Wie lange sind Photopolymere aus dem 3D-Druck haltbar?
Maximum UV resistance is provided by the material ASA

Durability of photopolymers in 3D printing

Components made of photopolymers become brittle and yellow under the influence of UV light. This is the case with both 3D printed and conventionally manufactured parts. Learn what factors affect the durability of parts made from SLA and DLP technologies and what solutions are available in additive manufacturing to avoid these drawbacks.


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Photopolymers are plastics that change under the influence of UV light. If photopolymers are consciously or unconsciously exposed to light, the light-sensitive molecular groups they contain are excited and change their properties. Thus, once crystal-clear components can turn yellow or become brittle over time. If the photopolymers contain so-called chromophore groups, mechanical contraction (shrinking) of the material can also occur.

The photopolymers used in 3D printing harden under the influence of light - a thoroughly desirable and technically useful process, without which some printing processes would not be possible. On the other hand, the plastics continue to cure even after printing is complete when exposed to light. In this paper, we address the properties of photopolymers in 3D printing, which are used in stereolithography SLA and digital light processing DLP technologies. How can the longevity of printed components be increased and what technical solutions are available to prevent yellowing and brittleness?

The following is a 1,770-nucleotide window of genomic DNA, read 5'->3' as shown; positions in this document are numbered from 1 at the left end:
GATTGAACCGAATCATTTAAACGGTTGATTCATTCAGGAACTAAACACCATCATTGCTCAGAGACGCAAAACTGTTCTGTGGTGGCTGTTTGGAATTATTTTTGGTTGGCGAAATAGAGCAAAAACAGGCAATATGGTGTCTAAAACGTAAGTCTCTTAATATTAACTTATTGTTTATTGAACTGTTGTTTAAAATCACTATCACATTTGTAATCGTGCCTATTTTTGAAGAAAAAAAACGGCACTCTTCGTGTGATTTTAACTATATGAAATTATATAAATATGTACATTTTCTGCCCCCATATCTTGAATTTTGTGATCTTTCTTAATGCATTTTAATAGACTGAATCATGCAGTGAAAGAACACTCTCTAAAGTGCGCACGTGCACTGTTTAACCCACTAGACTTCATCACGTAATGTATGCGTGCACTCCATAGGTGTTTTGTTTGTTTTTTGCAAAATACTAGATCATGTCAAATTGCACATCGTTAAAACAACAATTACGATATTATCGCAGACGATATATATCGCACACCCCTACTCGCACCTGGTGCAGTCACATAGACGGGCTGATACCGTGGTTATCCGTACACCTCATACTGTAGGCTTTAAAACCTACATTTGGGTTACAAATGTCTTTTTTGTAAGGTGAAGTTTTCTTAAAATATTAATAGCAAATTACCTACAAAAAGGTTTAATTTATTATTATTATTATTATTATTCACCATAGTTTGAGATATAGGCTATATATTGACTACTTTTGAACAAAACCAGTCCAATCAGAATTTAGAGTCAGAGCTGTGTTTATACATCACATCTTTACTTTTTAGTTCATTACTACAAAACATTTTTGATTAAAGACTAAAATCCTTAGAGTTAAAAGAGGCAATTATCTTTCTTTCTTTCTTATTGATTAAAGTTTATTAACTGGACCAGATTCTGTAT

Why do materials become brittle and yellow when exposed to prolonged or strong light?

There are different factors that cause components made of photopolymers to become brittle or yellow:

  • Incomplete polymerization: if the polymerization is not complete, incomplete linkages between the polymer chains can occur, which can negatively affect the strength and elasticity of the polymer.
  • Overcuring: If the photopolymer is exposed to a light source for too long or too intensively, it will overcure. This affects the elasticity of the polymer and can make it brittle.
  • Insufficient post-treatment: some photopolymers require post-treatment to improve elasticity and strength.
  • Inadequate cleaning: Incomplete cleaning or residues of non-reactive components in the polymerized part can affect the mechanical properties and make it brittle.


If a part is brittle, the mechanical properties of the part are negatively affected. It meets the requirements only partially, or no longer. A yellowed component is a purely visual defect. Yellowing is caused, among other things, by: